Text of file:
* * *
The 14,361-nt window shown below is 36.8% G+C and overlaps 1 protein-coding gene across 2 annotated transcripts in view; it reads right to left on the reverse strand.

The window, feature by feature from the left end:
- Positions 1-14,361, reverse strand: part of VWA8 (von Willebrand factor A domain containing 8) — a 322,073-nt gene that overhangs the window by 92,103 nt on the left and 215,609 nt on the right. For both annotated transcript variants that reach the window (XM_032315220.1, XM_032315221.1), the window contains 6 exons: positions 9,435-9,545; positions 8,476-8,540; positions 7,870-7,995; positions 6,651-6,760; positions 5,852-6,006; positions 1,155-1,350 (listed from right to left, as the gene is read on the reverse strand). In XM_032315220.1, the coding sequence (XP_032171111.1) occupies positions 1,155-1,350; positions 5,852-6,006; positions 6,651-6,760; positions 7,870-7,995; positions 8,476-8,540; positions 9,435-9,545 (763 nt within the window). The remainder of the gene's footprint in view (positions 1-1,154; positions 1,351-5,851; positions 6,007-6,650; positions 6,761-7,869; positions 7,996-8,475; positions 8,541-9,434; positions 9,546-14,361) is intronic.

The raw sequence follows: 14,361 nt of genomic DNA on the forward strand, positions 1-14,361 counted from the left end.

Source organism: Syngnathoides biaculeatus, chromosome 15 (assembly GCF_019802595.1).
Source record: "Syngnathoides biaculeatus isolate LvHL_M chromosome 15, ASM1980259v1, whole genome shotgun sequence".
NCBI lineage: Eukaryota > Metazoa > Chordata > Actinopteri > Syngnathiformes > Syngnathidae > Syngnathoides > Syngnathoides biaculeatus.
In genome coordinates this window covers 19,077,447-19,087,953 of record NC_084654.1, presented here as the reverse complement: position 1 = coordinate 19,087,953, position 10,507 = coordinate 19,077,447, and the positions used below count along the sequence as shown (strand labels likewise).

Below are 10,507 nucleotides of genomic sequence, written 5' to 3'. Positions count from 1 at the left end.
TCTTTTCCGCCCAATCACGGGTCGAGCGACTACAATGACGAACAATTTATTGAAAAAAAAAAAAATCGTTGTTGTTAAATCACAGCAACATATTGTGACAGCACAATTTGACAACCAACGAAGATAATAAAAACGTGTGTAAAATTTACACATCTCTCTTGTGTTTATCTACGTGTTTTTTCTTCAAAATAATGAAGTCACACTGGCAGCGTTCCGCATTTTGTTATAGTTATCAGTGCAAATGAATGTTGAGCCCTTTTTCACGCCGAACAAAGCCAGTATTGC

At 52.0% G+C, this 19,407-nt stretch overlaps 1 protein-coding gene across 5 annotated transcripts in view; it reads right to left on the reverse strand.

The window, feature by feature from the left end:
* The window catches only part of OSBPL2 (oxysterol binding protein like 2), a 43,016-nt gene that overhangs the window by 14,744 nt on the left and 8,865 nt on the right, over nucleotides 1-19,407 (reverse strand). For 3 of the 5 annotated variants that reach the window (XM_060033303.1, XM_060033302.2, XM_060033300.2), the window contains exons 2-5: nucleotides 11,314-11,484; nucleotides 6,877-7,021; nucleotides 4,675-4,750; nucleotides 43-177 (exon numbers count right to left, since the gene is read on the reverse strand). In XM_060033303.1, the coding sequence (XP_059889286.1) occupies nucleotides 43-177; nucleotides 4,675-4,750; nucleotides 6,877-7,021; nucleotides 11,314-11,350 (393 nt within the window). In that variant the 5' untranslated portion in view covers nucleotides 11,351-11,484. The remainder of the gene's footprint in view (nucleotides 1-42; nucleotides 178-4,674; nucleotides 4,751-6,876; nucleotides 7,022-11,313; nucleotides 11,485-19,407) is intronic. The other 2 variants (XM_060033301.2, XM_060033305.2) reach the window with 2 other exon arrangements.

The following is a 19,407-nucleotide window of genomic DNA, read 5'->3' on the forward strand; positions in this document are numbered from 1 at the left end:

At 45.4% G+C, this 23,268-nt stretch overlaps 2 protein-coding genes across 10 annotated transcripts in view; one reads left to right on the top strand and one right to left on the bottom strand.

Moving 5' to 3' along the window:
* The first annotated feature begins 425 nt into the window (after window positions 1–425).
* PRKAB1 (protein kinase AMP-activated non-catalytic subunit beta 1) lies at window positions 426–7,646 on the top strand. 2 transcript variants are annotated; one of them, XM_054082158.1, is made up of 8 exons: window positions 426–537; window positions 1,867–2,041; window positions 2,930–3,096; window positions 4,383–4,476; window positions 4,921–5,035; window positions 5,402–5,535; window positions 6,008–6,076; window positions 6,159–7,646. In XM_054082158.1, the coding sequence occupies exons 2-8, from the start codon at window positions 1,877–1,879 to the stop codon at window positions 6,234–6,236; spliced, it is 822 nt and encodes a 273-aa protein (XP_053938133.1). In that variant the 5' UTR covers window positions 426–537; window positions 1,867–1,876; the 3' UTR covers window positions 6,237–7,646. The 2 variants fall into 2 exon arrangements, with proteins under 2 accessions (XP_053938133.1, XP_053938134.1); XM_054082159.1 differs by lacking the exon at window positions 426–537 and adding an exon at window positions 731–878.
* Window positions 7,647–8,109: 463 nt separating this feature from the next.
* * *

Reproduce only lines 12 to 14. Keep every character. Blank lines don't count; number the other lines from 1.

The window, feature by feature from the left end:
* The window catches only part of OSBPL2 (oxysterol binding protein like 2), a 43,016-nt gene that overhangs the window by 14,744 nt on the left and 8,865 nt on the right, over nucleotides 1-19,407 (reverse strand). For 3 of the 5 annotated variants that reach the window (XM_060033303.1, XM_060033302.2, XM_060033300.2), the window contains exons 2-5: nucleotides 11,314-11,484; nucleotides 6,877-7,021; nucleotides 4,675-4,750; nucleotides 43-177 (exon numbers count right to left, since the gene is read on the reverse strand). In XM_060033303.1, the coding sequence (XP_059889286.1) occupies nucleotides 43-177; nucleotides 4,675-4,750; nucleotides 6,877-7,021; nucleotides 11,314-11,350 (393 nt within the window). In that variant the 5' untranslated portion in view covers nucleotides 11,351-11,484. The remainder of the gene's footprint in view (nucleotides 1-42; nucleotides 178-4,674; nucleotides 4,751-6,876; nucleotides 7,022-11,313; nucleotides 11,485-19,407) is intronic. The other 2 variants (XM_060033301.2, XM_060033305.2) reach the window with 2 other exon arrangements.

The following is a 19,407-nucleotide window of genomic DNA, read 5'->3' on the forward strand; positions in this document are numbered from 1 at the left end: